Â definition, f n equals s n at time n. So we see that the futures prices in here

Â are time t equals 10, agree with the stock prices up here, at time t equals 10.

Â We then work backwards in this lattice, calculating the futures prices using that

Â formula we showed on this last slide. Okay.

Â So now, we have our futures price lattice. We can now price our options, by simply

Â calculating the payoff of the option at time t equals 10, the expiration.

Â So in this case it's a put option with strike 100.

Â So when the stock price is greater than 100, the payoff is 0.

Â When it is less than 100, we get a payoff of 100 minus the stock price.

Â So that gives us these values here, and then we can calculate the option by

Â working backwards in the binomial lattice as we've seen before.

Â In this case, we find the put option value is equal to $5.212.

Â It's worth making a point about how these models are used in practice.

Â In practice, we don't need a model to price liquid options.

Â Market forces, i.e., supply and demand, actually determines the price of options.

Â In this case, this amounts to determining , or the implied volatility.

Â And that is because, if you recall, so the price of a call options c 0 is equal to

Â the expected value at time 0, using our risk-neutral probabilities of e to the

Â minus r t times s t minus k, the positive part, or if you like this is, equal to,

Â the maximum, of s t minus k and 0. Where under the BlackScholes Model s t

Â equals s 0 e to the r minus sigma squared over 2 times t.

Â Plus sigma, w t. W t here is your standard Brownian motion.

Â So w T is a random variable that's got a normal distribution between 0 and variance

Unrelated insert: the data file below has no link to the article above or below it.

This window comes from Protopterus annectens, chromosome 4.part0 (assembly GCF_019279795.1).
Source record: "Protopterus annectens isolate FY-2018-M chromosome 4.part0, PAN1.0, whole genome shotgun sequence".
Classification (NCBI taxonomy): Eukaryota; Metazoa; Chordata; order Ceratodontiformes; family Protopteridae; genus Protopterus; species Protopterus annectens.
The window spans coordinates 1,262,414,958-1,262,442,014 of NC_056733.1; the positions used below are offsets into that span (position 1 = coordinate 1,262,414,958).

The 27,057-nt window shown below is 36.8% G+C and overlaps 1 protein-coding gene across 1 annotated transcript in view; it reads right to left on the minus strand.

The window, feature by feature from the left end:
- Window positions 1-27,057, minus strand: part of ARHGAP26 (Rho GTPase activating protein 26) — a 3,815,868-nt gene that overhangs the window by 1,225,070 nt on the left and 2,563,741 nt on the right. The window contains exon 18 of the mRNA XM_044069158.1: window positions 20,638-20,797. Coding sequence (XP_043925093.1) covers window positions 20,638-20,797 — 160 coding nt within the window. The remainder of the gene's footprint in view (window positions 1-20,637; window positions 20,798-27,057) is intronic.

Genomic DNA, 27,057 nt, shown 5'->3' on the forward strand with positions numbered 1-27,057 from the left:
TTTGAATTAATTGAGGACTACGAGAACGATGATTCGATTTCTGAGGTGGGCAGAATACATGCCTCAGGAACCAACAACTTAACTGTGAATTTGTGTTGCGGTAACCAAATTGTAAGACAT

Â t. Anyway, given all of this we recognize

Â that c 0 is equal to some function of the initial stock price, the risk free rate,

Â the dividend yield, and I should have included the dividend yield up there.

Â Sigma, the time to maturity, and k. And in fact we actually know all of these

Â quantities. We can see them all in the market place.

Â We know what s 0 is, we know what r is we know what the dividend yield is, we know

Â what the maturity of the option is and we know what the strike of the option is.

Â The only thing we don't know is sigma. However in the case of liquid options, we

Â can actually observe c 0 the price of the option in the market place.

Â As I said supply and demand is what really sets the price of the liquid options in

Â the market place. So we can see c 0 and then we can use this

Â equation to back out the one unknown, which is sigma.

Â And then this is often called the implied volatility.

Â And we'll be returning to this later in the course as well.

Â So at this point you might ask if that's the case, if supply and demand sets the

Â price of options, why do we need a model? Well we need models for two reasons.

Â One is to help us price what are called exotic or more illiquid derivative

Â securities whose prices are not available in the marketplace.

Â We can also use models to hedge options. And I'll return to hedging later in the

Â course as well.

Â